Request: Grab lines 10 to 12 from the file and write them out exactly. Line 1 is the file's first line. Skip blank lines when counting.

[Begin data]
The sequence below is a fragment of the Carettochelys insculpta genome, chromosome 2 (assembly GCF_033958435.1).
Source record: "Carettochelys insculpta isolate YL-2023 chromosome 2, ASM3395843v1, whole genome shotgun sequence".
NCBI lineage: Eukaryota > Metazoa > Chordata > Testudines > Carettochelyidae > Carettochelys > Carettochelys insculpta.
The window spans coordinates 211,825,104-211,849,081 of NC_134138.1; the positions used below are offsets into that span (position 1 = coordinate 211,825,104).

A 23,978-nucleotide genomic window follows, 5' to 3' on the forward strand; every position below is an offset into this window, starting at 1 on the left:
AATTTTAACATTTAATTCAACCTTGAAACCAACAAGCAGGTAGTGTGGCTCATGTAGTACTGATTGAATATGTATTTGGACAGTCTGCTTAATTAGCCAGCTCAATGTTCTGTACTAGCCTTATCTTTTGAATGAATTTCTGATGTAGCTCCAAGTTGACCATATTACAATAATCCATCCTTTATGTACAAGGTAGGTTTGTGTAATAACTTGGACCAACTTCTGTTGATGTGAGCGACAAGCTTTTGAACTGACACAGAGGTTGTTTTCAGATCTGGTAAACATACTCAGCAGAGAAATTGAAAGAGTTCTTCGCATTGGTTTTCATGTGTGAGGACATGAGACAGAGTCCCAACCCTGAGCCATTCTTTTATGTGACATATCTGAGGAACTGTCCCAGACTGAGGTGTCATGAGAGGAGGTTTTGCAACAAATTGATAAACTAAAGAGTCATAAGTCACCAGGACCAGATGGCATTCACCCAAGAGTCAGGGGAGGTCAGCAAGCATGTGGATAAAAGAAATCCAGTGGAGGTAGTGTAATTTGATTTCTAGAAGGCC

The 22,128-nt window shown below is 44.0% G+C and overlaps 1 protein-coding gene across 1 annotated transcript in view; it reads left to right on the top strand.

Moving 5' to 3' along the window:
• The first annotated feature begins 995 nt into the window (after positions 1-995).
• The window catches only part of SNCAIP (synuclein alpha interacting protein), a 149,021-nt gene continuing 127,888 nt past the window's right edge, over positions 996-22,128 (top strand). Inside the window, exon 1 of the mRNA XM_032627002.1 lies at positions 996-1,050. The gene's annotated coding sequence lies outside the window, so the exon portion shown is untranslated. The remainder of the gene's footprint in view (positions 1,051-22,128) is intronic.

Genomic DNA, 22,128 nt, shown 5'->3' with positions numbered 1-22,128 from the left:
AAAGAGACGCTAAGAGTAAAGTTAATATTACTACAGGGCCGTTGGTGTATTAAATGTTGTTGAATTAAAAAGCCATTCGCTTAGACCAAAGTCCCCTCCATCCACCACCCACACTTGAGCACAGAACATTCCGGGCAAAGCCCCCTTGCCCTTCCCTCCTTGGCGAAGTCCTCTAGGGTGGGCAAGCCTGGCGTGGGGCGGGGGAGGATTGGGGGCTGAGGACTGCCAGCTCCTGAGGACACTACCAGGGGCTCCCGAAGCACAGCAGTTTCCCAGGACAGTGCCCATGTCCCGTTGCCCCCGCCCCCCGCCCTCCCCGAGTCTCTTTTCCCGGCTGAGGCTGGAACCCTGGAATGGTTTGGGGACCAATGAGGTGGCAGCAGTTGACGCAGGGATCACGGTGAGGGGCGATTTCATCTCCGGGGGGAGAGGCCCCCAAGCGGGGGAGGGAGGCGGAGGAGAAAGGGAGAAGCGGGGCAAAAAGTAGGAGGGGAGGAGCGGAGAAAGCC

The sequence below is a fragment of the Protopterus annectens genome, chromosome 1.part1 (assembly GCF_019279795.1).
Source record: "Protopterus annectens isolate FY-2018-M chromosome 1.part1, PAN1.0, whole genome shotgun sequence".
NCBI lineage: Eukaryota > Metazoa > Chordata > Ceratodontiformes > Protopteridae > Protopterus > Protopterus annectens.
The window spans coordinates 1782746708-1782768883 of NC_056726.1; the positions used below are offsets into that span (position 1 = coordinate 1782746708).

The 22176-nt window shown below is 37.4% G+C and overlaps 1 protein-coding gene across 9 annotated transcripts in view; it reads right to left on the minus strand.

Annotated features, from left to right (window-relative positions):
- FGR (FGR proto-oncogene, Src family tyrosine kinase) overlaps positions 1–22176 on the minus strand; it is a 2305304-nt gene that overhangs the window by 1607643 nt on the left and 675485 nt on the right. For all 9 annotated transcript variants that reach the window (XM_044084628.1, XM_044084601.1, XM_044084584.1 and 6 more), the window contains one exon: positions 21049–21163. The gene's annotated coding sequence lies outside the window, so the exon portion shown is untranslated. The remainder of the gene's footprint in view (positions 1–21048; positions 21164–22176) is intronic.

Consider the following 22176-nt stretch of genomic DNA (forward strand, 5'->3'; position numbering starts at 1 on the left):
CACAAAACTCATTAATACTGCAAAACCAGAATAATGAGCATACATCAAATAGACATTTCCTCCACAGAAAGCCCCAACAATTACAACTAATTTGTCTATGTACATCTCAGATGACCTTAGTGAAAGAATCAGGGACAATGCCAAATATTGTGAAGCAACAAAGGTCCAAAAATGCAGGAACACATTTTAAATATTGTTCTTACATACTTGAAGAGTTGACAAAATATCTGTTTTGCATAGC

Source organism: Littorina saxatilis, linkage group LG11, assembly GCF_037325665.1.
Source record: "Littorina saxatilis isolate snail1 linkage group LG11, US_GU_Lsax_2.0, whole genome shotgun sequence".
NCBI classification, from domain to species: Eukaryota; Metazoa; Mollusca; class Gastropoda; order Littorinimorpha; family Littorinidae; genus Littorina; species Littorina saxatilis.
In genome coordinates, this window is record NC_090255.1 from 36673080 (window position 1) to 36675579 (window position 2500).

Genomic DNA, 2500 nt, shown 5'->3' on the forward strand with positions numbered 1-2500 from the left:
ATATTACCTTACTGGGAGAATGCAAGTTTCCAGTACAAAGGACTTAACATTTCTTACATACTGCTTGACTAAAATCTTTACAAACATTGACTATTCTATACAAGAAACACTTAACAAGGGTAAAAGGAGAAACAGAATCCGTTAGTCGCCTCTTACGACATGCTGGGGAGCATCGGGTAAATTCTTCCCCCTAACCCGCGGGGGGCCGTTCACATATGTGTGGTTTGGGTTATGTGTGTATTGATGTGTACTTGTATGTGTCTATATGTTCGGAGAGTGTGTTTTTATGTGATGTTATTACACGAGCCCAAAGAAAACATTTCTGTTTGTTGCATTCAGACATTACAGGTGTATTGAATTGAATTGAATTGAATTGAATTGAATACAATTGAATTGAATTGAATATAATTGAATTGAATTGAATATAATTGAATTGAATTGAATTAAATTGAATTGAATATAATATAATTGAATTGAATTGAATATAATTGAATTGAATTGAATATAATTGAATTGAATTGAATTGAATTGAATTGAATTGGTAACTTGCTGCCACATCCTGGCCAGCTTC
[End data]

• The window catches only part of SNCAIP (synuclein alpha interacting protein), a 149,021-nt gene continuing 127,888 nt past the window's right edge, over positions 996-22,128 (top strand). Inside the window, exon 1 of the mRNA XM_032627002.1 lies at positions 996-1,050. The gene's annotated coding sequence lies outside the window, so the exon portion shown is untranslated. The remainder of the gene's footprint in view (positions 1,051-22,128) is intronic.

Genomic DNA, 22,128 nt, shown 5'->3' with positions numbered 1-22,128 from the left:
AAAGAGACGCTAAGAGTAAAGTTAATATTACTACAGGGCCGTTGGTGTATTAAATGTTGTTGAATTAAAAAGCCATTCGCTTAGACCAAAGTCCCCTCCATCCACCACCCACACTTGAGCACAGAACATTCCGGGCAAAGCCCCCTTGCCCTTCCCTCCTTGGCGAAGTCCTCTAGGGTGGGCAAGCCTGGCGTGGGGCGGGGGAGGATTGGGGGCTGAGGACTGCCAGCTCCTGAGGACACTACCAGGGGCTCCCGAAGCACAGCAGTTTCCCAGGACAGTGCCCATGTCCCGTTGCCCCCGCCCCCCGCCCTCCCCGAGTCTCTTTTCCCGGCTGAGGCTGGAACCCTGGAATGGTTTGGGGACCAATGAGGTGGCAGCAGTTGACGCAGGGATCACGGTGAGGGGCGATTTCATCTCCGGGGGGAGAGGCCCCCAAGCGGGGGAGGGAGGCGGAGGAGAAAGGGAGAAGCGGGGCAAAAAGTAGGAGGGGAGGAGCGGAGAAAGCC